L a - b e a u t é - s a u v e r a - l e - m o n d e ~ D o s t o ï e v s k i

L a - b e a u t é - s a u v e r a - l e - m o n d e  ~  D o s t o ï e v s k i

Friday, July 24, 2020

All out - Dinarzade in The Greenwich Village Follies, photographs by Nickolas Muray, 1922

"Go big or go home" is the rather tired phrase but, golly, this costume wouldn't give up without a fight! The gown - a mad confection draped over a crinoline the size of a tank - was designed by James Reynolds and was worn by the model Dinarzade in the role of the Duchesse in a ballet based on the poem by Oscar Wilde, “The Nightingale and the Rose.” Completely ridiculous, of course but, described as “sea-green net with a scarf of lilac taffeta and garland of flowers in various shades of pink and mauve, jewels of emerald, diamonds and pearls,” it sounds rather... I don't know... heavenly.

The Greenwich Village Follies was a musical revue that played for eight seasons in New York City from 1919 to 1927. Launched by John Murray Anderson, and opening on 15 July 1919, at the newly-constructed Greenwich Village Theatre near Christopher Street, the show's success has been credited at least in part to the timing of its debut: as a non-union production, it was unaffected by the then-current actors' strike. Though considered a pioneer in the history of Off-Broadway musicals, this annual revue actually spent very little time in its original downtown home. The first edition moved uptown soon after its opening, as did the second. By the third year, the revue simply skipped its native venue and opened at the Shubert Theatre. Typically, after a run in New York, an adapted version of the show toured the country. Like Ziegfeld’s famous Follies, Anderson’s revue featured lavish curtains, sets, and costumes, with original scores by the most popular composers of the day - including Irving Berlin, Cole Porter, and Richard Rodgers - comedy sketches and, of course, a bevy of beautiful girls. In addition to Ziegfeld, Anderson's other peers in this theatrical genre included George White with his Scandals, and Earl Carroll with his Vanities. True to its bohemian roots, the revue came to be distinguished by its socially and intellectually provocative content. Even so, the productions provided more than their share of visual appeal, being especially noted for their striking stage pictures and novel lighting effects. Something referred to as a "ballad ballet" - a sort of very grand pantomime - became a staple of the revue. Popular stories, such as Oscar Wilde’s “The Nightingale and the Rose” and Edgar Allan Poe's “The Raven,” provided inspiration for these wordless interludes. But by the late 1920s, the Broadway revue was losing patrons to story-driven book musicals like "Show Boat". Anderson left the show after 1924, and the franchise went into hibernation during the seasons of 1926 and 1927. The last year the revue was produced on Broadway was 1928. And at the onset of the Great Depression, the revue's original home, the modest and short-lived Greenwich Village Theatre, was demolished. (Adapted from Wikipedia.)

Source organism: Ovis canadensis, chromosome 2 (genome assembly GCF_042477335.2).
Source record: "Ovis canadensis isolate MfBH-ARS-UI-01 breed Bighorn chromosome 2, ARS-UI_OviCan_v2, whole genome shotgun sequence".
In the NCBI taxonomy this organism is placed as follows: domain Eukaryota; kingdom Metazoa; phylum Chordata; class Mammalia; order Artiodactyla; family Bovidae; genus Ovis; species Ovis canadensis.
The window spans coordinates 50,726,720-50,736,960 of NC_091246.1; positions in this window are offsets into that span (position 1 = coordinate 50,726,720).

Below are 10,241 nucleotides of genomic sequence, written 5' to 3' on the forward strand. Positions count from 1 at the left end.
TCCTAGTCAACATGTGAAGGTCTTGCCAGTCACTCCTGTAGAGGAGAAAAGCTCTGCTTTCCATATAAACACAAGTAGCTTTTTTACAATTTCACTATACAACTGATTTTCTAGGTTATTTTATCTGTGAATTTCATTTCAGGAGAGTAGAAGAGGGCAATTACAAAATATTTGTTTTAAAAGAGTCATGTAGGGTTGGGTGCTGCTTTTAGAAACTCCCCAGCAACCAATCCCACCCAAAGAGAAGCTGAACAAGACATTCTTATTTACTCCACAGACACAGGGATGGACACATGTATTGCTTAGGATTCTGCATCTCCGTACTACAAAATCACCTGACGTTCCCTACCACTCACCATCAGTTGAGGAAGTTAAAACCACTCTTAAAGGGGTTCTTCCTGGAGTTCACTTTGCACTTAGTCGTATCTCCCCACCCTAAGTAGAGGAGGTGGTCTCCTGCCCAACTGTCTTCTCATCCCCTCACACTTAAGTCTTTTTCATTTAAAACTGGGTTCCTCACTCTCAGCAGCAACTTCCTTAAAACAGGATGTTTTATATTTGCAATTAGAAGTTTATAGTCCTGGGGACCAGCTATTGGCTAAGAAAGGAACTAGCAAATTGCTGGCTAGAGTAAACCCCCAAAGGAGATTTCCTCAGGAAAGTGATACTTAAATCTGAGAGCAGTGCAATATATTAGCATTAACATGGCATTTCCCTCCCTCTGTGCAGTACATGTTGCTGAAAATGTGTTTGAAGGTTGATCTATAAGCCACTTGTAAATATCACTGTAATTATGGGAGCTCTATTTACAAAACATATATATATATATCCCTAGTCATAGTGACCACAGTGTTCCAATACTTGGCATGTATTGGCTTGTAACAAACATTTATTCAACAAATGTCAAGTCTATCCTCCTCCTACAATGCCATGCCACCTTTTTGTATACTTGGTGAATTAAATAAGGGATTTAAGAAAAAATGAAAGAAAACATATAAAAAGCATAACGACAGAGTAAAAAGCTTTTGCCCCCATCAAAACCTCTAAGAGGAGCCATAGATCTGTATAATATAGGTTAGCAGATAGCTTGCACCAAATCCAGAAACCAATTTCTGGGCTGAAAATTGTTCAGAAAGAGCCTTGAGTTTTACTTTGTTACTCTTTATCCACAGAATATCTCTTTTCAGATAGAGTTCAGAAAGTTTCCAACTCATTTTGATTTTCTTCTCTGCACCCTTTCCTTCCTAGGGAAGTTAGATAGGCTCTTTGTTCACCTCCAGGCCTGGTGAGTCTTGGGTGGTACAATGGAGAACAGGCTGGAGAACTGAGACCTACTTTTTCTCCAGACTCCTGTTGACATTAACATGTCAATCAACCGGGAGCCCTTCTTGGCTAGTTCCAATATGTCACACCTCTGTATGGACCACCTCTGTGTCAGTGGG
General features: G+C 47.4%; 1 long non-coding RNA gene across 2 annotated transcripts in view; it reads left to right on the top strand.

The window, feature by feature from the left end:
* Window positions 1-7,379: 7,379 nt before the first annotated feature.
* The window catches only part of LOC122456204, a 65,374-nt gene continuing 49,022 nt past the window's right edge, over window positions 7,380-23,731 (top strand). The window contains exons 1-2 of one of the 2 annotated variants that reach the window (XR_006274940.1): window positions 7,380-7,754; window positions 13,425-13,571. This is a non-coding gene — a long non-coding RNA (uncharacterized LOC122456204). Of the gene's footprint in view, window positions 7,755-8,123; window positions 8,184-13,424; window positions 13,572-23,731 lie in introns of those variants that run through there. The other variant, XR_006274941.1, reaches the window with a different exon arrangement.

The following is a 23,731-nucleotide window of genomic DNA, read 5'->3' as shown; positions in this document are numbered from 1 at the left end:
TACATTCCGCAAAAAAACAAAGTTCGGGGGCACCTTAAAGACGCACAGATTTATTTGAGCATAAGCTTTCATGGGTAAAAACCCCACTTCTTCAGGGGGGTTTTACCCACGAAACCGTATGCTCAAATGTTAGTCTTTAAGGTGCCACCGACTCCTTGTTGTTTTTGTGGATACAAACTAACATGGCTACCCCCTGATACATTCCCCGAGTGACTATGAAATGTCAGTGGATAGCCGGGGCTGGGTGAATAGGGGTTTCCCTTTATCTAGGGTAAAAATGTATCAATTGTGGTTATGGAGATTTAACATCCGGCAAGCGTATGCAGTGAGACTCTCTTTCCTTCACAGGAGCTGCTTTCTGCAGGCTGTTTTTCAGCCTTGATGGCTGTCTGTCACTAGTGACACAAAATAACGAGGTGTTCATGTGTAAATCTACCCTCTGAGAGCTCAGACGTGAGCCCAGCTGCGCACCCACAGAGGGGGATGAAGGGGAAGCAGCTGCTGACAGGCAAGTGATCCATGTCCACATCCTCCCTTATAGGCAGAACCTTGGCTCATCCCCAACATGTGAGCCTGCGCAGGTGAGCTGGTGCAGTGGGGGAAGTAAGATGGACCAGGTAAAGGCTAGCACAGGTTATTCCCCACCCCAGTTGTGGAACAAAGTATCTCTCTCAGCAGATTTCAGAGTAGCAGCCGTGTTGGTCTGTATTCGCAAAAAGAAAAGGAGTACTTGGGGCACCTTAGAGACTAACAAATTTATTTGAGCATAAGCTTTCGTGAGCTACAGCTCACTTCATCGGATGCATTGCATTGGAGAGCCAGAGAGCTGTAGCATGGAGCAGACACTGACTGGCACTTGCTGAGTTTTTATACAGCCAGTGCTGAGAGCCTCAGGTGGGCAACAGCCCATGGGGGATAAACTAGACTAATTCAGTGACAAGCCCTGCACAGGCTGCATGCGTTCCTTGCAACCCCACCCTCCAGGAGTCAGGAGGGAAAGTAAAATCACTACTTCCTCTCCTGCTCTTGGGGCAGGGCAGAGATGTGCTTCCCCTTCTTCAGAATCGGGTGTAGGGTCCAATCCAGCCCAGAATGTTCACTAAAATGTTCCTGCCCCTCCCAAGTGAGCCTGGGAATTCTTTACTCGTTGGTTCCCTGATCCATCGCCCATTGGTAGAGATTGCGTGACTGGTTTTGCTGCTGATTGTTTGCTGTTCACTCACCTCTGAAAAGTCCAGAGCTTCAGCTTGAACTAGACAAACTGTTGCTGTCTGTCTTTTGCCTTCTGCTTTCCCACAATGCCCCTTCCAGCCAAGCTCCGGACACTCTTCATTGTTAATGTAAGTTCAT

This photograph is credited to James Abbe.

Dinarzade, née Lillian Fischer (or Mulligan, sometimes listed as Petra Clive, later Mrs. Frank Farley; frustratingly, I haven't been able to find any dates for her), was born in Tennessee, received theatrical training in Cincinnati, and was a struggling actress in New York when she was hired as a model by Lady Duff Gordon, the internationally famous dress designer Lucile. On learning of the very sleek brunette's given name the designer declared, "What were they thinking of? Anyone with that name should be blond and fluffy haired!" and quickly renamed her Dinarzade after Scheherazade's sister in the Arabian Nights. Dinarzade went on to become one of the most photographed and most highly paid models of the era. Later, in 1926, she became a Paris-based buyer for Bergdorf Goodman's, then the representative of Bonwit-Teller there, then assistant to the editor at Vogue and, later still, she served as the Paris editor of Harper's Bazaar. She married Frank Farley (circa 1890-1951), the American representative in Europe for Paramount Pictures. But by the 1950's, a widow, she was reportedly working in a Manhattan department store in order to support her elderly mother.

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